STS-131 MCC Status Report #32
9 a.m. CDT Tuesday, April 20, 2010
Mission Control Center, Houston, Texas
HOUSTON – Space shuttle Discovery completed a 6.2-million-mile mission to restock the International Space Station and set the stage for its final remaining flight.
STS-131 Commander Alan G. Poindexter guided Discovery to an 8:08 a.m. CDT landing at the Kennedy Space Center’s Shuttle Landing Facility in Florida. Weather had caused postponement of the first day’s landing attempts, and a rain shower within 30 miles of the runway brought a wave-off of the first of today’s opportunities. Showers moved off to permit landing on the second.
“It was a great mission," Poindexter radioed to Mission Control after landing. “We enjoyed working with you and all the teams in Mission Control, and we're glad the International Space Station is stocked up again.”
The 15-day, 2-hour and 47-minute mission was the 38th flight for Discovery, the 33rd shuttle mission devoted to space station assembly and maintenance, and the 131st shuttle mission to date. Discovery now will be readied for its final mission, currently scheduled for September. The Leonardo pressurized cargo module completed it last round trip to the station and will be refitted as a permanent module to be delivered to the station on that mission.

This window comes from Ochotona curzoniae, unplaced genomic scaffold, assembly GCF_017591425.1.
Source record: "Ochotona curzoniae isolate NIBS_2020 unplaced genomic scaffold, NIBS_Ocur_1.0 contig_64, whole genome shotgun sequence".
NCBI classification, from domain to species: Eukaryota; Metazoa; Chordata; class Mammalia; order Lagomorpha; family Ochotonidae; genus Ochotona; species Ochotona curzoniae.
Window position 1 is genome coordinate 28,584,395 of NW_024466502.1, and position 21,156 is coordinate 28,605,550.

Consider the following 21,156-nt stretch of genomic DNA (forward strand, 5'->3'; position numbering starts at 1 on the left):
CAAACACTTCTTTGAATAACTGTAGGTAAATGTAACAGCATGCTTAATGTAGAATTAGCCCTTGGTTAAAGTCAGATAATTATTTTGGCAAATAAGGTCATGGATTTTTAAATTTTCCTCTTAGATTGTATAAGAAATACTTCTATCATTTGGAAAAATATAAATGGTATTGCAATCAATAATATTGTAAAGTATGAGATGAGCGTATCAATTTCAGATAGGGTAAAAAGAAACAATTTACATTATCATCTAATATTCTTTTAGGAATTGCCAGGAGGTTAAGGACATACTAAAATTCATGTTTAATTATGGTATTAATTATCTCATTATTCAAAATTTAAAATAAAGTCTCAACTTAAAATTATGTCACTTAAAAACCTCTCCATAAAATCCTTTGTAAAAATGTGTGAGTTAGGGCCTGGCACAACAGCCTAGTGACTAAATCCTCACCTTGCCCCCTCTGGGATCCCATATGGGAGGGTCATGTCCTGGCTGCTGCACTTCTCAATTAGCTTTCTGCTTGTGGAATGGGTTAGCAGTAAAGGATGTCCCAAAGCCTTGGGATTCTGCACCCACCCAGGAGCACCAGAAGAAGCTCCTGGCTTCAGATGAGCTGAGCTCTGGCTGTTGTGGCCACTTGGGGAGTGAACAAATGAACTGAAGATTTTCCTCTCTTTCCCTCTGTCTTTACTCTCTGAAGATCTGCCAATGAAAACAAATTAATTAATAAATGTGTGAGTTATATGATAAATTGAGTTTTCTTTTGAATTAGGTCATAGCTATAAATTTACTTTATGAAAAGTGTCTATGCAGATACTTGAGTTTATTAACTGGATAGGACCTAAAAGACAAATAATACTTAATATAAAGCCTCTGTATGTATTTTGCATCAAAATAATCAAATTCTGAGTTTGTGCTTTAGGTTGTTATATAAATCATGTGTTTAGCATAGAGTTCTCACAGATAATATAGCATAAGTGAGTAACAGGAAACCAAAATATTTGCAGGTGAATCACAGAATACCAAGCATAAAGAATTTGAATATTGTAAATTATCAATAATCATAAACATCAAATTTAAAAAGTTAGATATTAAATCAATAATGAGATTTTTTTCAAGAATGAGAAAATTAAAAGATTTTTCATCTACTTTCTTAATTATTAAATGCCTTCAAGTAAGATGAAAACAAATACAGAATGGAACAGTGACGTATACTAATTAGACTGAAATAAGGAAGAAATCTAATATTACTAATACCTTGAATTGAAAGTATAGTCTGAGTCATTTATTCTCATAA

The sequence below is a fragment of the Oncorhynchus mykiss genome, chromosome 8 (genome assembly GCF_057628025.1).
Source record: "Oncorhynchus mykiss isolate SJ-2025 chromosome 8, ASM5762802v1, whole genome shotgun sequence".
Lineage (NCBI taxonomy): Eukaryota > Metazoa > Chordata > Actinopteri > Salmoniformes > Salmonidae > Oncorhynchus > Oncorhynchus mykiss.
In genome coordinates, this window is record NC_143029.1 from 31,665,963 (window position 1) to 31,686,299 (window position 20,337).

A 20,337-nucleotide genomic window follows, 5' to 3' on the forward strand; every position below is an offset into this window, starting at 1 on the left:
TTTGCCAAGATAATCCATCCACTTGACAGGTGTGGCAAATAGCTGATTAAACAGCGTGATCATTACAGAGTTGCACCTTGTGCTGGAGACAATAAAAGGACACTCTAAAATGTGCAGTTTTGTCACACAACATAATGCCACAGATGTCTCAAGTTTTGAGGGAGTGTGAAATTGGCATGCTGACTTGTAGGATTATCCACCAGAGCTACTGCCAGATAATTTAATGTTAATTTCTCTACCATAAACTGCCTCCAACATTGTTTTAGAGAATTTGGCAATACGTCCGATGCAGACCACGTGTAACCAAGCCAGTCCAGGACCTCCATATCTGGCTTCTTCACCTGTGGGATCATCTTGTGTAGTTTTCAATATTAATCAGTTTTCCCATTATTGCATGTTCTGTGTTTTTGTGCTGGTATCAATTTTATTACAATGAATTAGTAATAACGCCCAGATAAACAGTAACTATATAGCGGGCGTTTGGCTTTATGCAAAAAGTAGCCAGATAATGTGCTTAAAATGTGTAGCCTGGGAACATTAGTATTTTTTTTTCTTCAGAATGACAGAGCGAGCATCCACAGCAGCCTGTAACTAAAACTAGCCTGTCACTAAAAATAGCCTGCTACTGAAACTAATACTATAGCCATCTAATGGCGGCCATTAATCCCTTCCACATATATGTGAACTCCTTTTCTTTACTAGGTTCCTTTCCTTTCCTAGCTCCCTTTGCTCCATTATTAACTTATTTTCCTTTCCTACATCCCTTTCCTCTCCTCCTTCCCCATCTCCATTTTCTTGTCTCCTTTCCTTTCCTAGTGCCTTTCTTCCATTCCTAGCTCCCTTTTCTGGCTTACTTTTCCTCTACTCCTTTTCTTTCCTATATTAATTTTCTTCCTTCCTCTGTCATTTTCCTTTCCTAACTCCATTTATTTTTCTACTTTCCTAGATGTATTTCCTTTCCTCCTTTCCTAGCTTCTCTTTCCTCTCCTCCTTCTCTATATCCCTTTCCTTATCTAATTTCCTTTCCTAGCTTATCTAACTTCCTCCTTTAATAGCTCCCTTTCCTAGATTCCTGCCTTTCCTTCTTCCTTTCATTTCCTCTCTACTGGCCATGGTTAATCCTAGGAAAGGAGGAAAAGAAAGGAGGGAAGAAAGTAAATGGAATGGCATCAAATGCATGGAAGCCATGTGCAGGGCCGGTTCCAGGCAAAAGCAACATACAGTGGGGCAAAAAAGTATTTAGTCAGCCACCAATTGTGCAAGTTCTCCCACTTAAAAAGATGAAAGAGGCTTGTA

Poindexter, Pilot James P. Dutton Jr. and Mission Specialists Dorothy Metcalf-Lindenburger, Rick Mastracchio, Stephanie Wilson, Clayton Anderson and Naoko Yamazaki left behind more than 17,000 pounds of scientific equipment and supplies. They brought home a ton of science samples and surplus equipment.
Anderson and Mastracchio conducted three spacewalks totaling 20 hours, 17 minutes, installing a new ammonia tank for the station’s cooling system. That brings the totals for station assembly to 143 spacewalks amounting to more than 893 hours. The flight marked the first time four women had flown in space together and the first time two Japanese astronauts, Yamazaki and station Flight Engineer Soichi Noguchi, had flown in space at the same time.
The crew plans to spend the night in crew quarters at Kennedy before returning to Houston for a welcome ceremony at about 4 p.m. Wednesday at Ellington Field’s Hangar 990, near the Johnson Space Center.
Three space shuttle missions remain scheduled – one for each shuttle orbiter, Atlantis, Endeavour and Discovery. Next up is the final planned flight of Atlantis on the STS-132 mission, targeted for launch May 14 with a crew of six to deliver a Russian research module named Rassvet.
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